Changing gears to deliver CAR-T in your hospital

Enabling operational readiness for CAR-T therapy delivery in a hospital

Executive summary

New advanced therapies, such as chimeric antigen receptor T-cell (CAR-T), are remarkable treatments for patients who have exhausted all other therapy options. These innovative therapies are delivered through non-traditional models and involve lengthy, complex, highly coordinated sets of activities within the healthcare provider’s facilities. For providers, these therapies offer a number of opportunities, from improving their stature as leading-edge institutions to offering high-revenuegenerating services. However, if not thoughtfully considered and appropriately planned, delivering these new advanced therapies presents tremendous financial and operational risks. This report sets out the strategic and readiness evaluation framework providers need to evaluate CAR-T therapy as a treatment to be offered.

1. Personalized medicine is here to stay

No therapeutic area highlights the potential benefits and promises of precision medicine better than oncology. While great strides have been made over past decades to treat cancer, the condition often becomes a “personalized disease” due to cellular adaption processes. Some cancers, initially responsive to generalized chemotherapies, develop resistance through unknown mechanisms and become unresponsive to treatments that were previously effective, resulting in relapse with limited treatment options However, new technologies are enabling a shift away from treatment with potential for disease reoccurrence to treatments that can effect a cure. Furthermore, these technologies provide the basis for therapies tailored to the individual patient, with the advantage of eliminating the potential for diminishing treatment response. One such emerging technology is the immunotherapy approach called adoptive cell transfer (ACT). ACT involves collecting, modifying and using a patient’s own immune cells to treat their cancer. While there are several types of ACTs, one that has demonstrated remarkable clinical success is chimeric antigen receptor (CAR) T-cell therapy.

CAR-T therapy is gaining momentum

CAR-T therapy uses genetically re-engineered versions of a patient’s own T-cells to find cancer cells and defeat them throughout the body. These are, in every sense of the concept, personalized and precision therapies. The impressive clinical response to CAR-T therapy is driving explosive growth in uptake of the treatment. There are currently over 365 CAR-T therapies in various R&D stages in the US. Nearly 100 CAR-T therapies are in clinical development, many anticipated to enter the market within the next five to ten years . It is, therefore, no surprise that the CAR-T therapy market is projected to grow at an annual rate in excess of 50 percent through to 2030. This market is expected to be valued at US$ 8.5 billion by 2028.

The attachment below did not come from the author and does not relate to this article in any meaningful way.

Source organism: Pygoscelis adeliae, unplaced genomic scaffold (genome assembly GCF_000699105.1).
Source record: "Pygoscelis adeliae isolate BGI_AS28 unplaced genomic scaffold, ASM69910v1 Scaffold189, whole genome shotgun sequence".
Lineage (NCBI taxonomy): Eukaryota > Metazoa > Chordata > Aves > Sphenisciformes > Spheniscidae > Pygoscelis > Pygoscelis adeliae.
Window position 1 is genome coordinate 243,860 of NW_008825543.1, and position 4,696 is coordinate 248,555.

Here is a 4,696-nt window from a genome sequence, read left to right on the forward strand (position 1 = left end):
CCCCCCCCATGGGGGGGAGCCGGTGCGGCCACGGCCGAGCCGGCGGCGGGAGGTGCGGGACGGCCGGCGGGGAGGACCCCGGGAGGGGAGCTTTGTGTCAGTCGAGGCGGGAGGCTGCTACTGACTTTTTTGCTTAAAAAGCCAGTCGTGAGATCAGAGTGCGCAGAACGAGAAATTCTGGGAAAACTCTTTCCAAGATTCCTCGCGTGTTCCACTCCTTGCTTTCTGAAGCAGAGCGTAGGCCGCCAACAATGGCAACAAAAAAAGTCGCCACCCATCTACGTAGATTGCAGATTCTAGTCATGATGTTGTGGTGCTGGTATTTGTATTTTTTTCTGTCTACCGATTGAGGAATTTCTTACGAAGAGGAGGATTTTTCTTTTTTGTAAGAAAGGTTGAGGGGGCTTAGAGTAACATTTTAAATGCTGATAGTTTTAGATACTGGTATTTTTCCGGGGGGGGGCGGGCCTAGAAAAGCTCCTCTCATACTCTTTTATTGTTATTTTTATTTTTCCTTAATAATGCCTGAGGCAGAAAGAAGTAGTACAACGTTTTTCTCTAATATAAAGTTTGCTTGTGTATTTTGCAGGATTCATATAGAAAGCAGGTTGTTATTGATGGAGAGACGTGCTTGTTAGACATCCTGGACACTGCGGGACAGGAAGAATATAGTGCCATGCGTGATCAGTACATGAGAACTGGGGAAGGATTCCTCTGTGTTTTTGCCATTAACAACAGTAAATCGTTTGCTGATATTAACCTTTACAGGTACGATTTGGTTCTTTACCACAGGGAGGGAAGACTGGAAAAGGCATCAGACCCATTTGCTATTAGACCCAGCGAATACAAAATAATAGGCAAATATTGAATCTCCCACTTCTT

Developers have laid the foundation

Pharmaceutical manufacturers have led the development of CAR-T therapy, with marketing approval granted in the US, the EU and other major markets. This is not only having a great impact on patients, but also creating “new types” of opportunities within the healthcare network. These new types of opportunities arise from the unusual model of delivery of this therapy, as it requires very close collaboration between the manufacturer and healthcare provider throughout the treatment period. Traditionally, the sale of medication to a healthcare provider does not require much post-sales involvement from the manufacturer. However, this is not the case with CAR-T therapy, as the manufacturer plays a key role throughout the treatment journey. For example, one manufacturer offers to give a second treatment to a certain group of patients who do not respond to the first treatment and will not charge for the treatments if the desired outcome is not achieved. Consequently, this creates opportunities for providers to increase the value they offer, and to extend their services and reputations as innovators and centers of care.

CAR-T therapies are currently approved for use further down the treatment pathway, but with knowledge and experience increasing, it is foreseeable that this could change. This would create even more opportunities for the use of CAR-T in an increased number of patients

2. Providers are excited about CAR-T

Given the success of CAR-T therapy, there has been a lot of interest from healthcare providers in delivering this treatment. There are three main reasons why many healthcare providers are considering the opportunity that CAR-T therapy provides: remission, return, and renown.


As therapies go, CAR-T therapy has shown to be very effective in treating hematological cancers. Complete remission rates as high as 90 percent were seen in clinical trials for patients with relapsed and refractory B-cell acute lymphoblastic leukemia, and response rates greater than 50 percent have been seen in heavily pretreated chronic lymphocytic leukemia and nonHodgkin lymphomas3 . This is a major opportunity for healthcare providers, as these new therapies support what providers are very good at – delivery of improved health outcomes for patients.More than 80 percent of children diagnosed with Acute Lymphoblastic Leukemia (ALL) can achieve long-term event-free survival (EFS) with existing treatments. However, for patients whose cancers return after chemotherapy or a stem cell transplant, there have been few or no treatment options. Novartis was the first company to generate impressive clinical data and subsequently launch its CAR-T therapy product, Kymriah, a one-time treatment for B-cell ALL. Clinical trial data demonstrated an 83 percent remission rate after three months in patients who had not responded to standard treatments.